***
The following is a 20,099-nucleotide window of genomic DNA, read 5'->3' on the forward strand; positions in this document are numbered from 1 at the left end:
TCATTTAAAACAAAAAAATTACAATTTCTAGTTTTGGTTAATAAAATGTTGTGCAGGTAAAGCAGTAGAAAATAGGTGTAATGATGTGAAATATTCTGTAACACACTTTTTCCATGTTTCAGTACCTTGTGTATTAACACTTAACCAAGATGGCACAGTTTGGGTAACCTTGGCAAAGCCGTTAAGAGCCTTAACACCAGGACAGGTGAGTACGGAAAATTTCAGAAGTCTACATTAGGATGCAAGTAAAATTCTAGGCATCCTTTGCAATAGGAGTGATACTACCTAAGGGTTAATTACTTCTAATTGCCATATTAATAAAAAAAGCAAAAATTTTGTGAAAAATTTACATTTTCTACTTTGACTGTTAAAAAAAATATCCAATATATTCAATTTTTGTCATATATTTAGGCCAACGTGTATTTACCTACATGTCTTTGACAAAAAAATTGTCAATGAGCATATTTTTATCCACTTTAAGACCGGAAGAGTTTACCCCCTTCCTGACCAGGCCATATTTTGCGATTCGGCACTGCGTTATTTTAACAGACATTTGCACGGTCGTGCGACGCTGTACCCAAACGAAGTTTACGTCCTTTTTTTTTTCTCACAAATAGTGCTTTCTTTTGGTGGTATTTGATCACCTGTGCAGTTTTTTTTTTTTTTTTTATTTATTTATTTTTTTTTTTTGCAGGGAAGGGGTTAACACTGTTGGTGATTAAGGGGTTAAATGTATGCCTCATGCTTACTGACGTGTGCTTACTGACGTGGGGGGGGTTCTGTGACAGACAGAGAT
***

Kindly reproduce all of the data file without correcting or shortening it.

The following is a 20,099-nucleotide window of genomic DNA, read 5'->3' on the forward strand; positions in this document are numbered from 1 at the left end:
TCATTTAAAACAAAAAAATTACAATTTCTAGTTTTGGTTAATAAAATGTTGTGCAGGTAAAGCAGTAGAAAATAGGTGTAATGATGTGAAATATTCTGTAACACACTTTTTCCATGTTTCAGTACCTTGTGTATTAACACTTAACCAAGATGGCACAGTTTGGGTAACCTTGGCAAAGCCGTTAAGAGCCTTAACACCAGGACAGGTGAGTACGGAAAATTTCAGAAGTCTACATTAGGATGCAAGTAAAATTCTAGGCATCCTTTGCAATAGGAGTGATACTACCTAAGGGTTAATTACTTCTAATTGCCATATTAATAAAAAAAGCAAAAATTTTGTGAAAAATTTACATTTTCTACTTTGACTGTTAAAAAAAATATCCAATATATTCAATTTTTGTCATATATTTAGGCCAACGTGTATTTACCTACATGTCTTTGACAAAAAAATTGTCAATGAGCATATTTTTATCCACTTTAAGACCGGAAGAGTTTACCCCCTTCCTGACCAGGCCATATTTTGCGATTCGGCACTGCGTTATTTTAACAGACATTTGCACGGTCGTGCGACGCTGTACCCAAACGAAGTTTACGTCCTTTTTTTTTTCTCACAAATAGTGCTTTCTTTTGGTGGTATTTGATCACCTGTGCAGTTTTTTTTTTTTTTTTTATTTATTTATTTTTTTTTTTTGCAGGGAAGGGGTTAACACTGTTGGTGATTAAGGGGTTAAATGTATGCCTCATGCTTACTGACGTGTGCTTACTGACGTGGGGGGGGTTCTGTGACAGACAGAGAT